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Fighting the Flu in the Modern Age

By Paul Budsworth, President – North America, Diversey

 

The 1918 influenza pandemic killed approximately 675,000 Americans and 50 million people around the world.     One hundred years later, medical advancements like vaccinations have drastically reduced total fatalities related to the flu. However, the U.S. Centers for Disease Control and Prevention (CDC) estimates that the 2017-2018 flu season resulted in more than 900,000 hospitalizations and 80,000 deaths. This was the deadliest flu season since fatality reporting began in 1976.

 

So how can we stop the spread of a common yet complex virus like the flu? In addition to getting a CDC-recommended annual vaccine, there are additional best practices that can reduce its impact.

 

Maintaining health through hand hygiene

Hand hygiene is the most effective method for stopping the spread of germs that can cause the cold and flu. However, although 61 percent of Americans increase hand washing to avoid sickness and passing on germs to others, a U.S. Department of Agriculture study found that 97 percent of Americans are washing their hands improperly.

 

Proper hand washing involves using soap and warm water, lathering hands and scrubbing for at least 20 seconds, making sure to get the palms, the backs of hands, under fingernails and in between fingers. When soap and warm water are not available, hand sanitizer should be used to remove pathogens from hands.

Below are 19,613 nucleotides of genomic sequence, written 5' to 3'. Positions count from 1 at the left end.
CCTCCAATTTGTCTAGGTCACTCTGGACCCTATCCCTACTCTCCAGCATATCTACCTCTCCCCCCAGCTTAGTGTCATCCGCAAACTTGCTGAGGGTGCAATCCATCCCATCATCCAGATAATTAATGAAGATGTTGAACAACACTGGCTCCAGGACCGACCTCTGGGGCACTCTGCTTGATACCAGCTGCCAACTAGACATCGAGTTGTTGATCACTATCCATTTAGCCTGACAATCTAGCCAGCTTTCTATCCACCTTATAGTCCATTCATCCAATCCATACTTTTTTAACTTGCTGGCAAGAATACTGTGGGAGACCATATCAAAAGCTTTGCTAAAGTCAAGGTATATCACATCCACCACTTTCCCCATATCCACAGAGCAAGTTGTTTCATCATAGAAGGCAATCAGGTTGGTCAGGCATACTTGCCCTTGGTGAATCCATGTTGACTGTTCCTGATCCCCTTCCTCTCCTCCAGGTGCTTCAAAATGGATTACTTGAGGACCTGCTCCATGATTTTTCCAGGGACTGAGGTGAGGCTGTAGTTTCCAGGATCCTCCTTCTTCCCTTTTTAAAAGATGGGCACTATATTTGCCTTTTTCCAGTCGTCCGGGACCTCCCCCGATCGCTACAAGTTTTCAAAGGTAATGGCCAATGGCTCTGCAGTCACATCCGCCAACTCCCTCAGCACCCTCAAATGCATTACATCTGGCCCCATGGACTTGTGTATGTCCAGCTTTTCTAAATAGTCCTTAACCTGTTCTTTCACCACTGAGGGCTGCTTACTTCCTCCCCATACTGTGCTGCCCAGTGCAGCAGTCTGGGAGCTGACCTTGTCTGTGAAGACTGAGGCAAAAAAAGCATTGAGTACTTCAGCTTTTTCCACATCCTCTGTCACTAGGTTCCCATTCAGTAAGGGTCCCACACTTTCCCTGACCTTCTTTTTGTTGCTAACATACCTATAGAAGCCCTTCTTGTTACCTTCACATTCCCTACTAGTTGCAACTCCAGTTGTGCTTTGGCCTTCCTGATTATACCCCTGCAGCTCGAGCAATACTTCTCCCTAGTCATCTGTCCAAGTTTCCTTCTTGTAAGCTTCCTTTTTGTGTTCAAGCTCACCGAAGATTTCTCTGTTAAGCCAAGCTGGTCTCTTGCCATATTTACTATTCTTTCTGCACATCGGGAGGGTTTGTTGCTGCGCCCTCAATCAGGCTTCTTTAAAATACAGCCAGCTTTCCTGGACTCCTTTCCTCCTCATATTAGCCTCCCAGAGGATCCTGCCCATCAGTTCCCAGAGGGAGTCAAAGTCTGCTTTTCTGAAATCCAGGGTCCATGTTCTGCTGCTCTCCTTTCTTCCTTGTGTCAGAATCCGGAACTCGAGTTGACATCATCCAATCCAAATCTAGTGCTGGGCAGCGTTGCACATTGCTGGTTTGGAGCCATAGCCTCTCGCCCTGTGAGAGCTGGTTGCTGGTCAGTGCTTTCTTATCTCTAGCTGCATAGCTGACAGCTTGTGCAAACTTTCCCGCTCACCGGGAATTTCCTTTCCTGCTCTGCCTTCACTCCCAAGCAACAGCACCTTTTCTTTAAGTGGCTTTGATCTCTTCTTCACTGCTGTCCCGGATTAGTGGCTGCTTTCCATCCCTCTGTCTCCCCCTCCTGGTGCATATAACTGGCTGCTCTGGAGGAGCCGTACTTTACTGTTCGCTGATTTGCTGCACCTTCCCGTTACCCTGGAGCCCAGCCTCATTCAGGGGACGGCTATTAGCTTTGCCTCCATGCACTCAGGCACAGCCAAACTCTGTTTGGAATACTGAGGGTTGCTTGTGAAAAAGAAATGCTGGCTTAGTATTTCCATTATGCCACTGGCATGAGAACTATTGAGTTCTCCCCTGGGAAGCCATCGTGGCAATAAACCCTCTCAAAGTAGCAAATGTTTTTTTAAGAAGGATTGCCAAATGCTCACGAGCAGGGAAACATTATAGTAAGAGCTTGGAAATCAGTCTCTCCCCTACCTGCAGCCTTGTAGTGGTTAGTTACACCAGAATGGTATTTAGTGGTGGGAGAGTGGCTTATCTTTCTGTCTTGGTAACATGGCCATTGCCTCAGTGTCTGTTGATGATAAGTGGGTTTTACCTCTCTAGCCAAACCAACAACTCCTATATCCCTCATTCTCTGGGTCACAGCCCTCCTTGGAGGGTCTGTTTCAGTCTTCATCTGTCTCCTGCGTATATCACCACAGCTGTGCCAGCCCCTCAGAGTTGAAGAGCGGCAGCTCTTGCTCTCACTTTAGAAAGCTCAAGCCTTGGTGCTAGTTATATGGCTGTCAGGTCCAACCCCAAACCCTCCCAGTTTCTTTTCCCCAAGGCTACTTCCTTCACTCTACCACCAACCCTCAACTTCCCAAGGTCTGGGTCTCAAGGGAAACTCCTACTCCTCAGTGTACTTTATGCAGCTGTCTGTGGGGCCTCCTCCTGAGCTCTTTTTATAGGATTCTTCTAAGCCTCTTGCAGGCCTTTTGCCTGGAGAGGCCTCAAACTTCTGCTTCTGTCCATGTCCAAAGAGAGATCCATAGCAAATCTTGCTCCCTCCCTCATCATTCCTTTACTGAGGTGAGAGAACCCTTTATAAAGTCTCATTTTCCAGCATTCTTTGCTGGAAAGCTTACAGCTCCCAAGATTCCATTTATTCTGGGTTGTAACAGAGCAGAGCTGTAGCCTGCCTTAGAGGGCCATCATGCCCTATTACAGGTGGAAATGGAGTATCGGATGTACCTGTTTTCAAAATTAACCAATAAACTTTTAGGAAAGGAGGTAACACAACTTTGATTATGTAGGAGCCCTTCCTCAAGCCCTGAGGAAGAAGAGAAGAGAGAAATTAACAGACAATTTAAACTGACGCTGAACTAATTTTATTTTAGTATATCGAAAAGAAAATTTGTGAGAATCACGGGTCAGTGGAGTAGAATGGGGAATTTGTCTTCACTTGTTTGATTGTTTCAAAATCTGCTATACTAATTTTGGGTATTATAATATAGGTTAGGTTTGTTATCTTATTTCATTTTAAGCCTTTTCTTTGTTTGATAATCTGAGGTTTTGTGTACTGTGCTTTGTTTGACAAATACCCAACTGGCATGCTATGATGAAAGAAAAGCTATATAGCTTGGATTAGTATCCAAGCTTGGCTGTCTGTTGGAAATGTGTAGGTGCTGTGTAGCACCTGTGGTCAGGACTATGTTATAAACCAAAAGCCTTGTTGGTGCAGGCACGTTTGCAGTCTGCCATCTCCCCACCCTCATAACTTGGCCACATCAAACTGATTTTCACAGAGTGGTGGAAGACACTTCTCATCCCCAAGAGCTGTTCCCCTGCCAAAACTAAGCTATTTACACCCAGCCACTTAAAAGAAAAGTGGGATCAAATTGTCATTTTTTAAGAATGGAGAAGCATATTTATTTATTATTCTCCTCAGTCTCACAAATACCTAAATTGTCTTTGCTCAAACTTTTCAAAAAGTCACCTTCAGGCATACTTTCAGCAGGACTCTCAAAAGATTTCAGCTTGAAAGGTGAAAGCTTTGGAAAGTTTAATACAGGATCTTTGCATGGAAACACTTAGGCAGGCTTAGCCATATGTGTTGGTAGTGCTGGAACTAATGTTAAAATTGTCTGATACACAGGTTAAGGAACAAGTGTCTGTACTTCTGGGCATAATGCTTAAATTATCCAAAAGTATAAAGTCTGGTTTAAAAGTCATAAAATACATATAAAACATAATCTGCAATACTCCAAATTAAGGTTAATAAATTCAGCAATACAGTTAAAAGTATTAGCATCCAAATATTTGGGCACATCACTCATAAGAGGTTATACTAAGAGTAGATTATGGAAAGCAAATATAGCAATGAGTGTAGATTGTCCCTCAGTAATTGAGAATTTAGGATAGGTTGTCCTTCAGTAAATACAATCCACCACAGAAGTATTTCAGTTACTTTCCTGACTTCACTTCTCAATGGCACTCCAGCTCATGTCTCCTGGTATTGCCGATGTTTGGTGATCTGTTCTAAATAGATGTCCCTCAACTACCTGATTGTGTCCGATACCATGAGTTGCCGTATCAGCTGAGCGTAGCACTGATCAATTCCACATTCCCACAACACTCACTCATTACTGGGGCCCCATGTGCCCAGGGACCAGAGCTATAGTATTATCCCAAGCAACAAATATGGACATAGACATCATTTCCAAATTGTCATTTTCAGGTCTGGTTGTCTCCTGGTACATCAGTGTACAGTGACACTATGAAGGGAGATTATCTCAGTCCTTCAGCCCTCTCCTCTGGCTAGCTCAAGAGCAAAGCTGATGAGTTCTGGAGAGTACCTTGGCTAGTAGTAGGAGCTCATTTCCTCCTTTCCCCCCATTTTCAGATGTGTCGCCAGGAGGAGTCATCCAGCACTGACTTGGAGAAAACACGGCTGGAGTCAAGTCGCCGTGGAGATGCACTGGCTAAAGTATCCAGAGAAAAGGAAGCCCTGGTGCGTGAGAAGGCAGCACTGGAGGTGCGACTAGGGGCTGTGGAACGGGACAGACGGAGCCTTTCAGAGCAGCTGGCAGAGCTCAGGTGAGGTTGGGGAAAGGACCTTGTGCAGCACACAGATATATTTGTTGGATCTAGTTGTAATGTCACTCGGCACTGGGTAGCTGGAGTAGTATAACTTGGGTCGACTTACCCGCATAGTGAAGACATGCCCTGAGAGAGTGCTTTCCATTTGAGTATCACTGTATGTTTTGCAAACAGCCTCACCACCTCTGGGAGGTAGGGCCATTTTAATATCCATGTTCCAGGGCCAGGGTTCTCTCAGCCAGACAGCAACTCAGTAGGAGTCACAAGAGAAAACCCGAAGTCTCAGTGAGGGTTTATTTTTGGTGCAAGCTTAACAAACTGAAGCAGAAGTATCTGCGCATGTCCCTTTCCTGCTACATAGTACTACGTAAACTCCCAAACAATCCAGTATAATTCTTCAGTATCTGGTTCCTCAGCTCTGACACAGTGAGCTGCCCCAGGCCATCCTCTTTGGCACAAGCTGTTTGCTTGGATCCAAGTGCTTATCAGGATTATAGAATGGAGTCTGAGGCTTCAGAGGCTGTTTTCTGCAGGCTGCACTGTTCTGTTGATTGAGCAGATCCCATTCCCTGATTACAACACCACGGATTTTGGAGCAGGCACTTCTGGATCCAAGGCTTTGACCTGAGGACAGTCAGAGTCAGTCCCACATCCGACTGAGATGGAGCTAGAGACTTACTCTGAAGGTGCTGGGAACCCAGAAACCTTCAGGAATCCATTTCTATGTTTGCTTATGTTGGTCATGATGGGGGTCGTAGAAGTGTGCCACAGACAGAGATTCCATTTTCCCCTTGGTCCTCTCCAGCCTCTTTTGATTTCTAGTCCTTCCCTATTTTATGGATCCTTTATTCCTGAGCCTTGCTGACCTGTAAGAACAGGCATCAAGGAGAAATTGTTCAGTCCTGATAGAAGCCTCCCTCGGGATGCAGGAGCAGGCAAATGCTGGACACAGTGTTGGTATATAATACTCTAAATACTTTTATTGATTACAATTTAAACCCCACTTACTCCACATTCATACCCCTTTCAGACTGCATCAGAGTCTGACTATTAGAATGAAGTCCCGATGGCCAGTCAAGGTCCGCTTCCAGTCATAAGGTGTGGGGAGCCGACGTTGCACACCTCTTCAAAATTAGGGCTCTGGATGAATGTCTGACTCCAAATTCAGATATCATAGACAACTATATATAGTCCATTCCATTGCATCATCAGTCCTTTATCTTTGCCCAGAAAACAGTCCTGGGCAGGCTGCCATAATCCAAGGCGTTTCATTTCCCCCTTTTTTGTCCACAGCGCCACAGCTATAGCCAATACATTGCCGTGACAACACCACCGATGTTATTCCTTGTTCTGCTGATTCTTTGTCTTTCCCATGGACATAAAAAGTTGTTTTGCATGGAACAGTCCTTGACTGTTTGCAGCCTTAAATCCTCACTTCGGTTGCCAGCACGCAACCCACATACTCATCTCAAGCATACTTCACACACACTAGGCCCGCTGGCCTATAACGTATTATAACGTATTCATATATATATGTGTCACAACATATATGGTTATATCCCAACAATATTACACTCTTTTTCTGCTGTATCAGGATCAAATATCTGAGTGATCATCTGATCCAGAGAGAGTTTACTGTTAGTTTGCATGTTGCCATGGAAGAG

To encourage hand hygiene, facilities like hospitals, schools, restaurants and office buildings should make sure that FDA-approved hand wash and sanitizer products are always stocked and easily accessible for employees and guests. Skin irritation can discourage people from washing hands, so products should also be enriched with skin conditioning emollients. This ensures that frequent hand hygiene won’t impact skin health.

 

Anytime access to hand hygiene essentials

Too often, employees and patrons encounter hand hygiene dispensers that are out of product or don’t dispense properly. This discourages hand washing and sanitizing and can accelerate the spread of germs. To combat this issue, some of today’s dispensers are combining automated and manual features, resulting in hybrid units that meet everyone’s needs. Facilities should look for a closed-loop dispensing system that can seamlessly convert from touch-free to manual

Centers for Disease Control and Prevention: https://www.cdc.gov/flu/pandemic-resources/1918-commemoration/index.htm

CDC: https://www.cdc.gov/flu/spotlights/press-conference-2018-19.htm

Bradley 2018 Healthy Hand Washing Survey: https://www.bradleycorp.com/handwashing

U.S. Department of Agriculture: https://www.usda.gov/media/press-releases/2018/06/28/study-shows-most-people-are-spreading-dangerous-bacteria-around

mode in the event the batteries fail. Whether dispensers are placed in restrooms, kitchens or in high-traffic areas like hallways and cafeterias, this means that people always have access to hand hygiene essentials.

 

Controlling a costly virus

The flu costs the U.S. economy more than $10 billion each year – and that’s just accounting for the cost of hospitalizations and outpatient visits. Indirect costs related to absenteeism and time away from work drive the total much higher. Although the flu is an inevitable annual virus, regular and proper hand hygiene, coupled with staying home when sick and increasing the level of cleaning and disinfecting during peak flu season, can reduce its impact on the population and businesses.

 

Paul Budsworth is the President of North America for Diversey, a leader in providing smart sustainable solutions for cleaning and hygiene. To learn more about hand hygiene solutions from Diversey, including soaps, sanitizers and dispensers, visit www.diversey.com/diversey-care/hand-hygiene.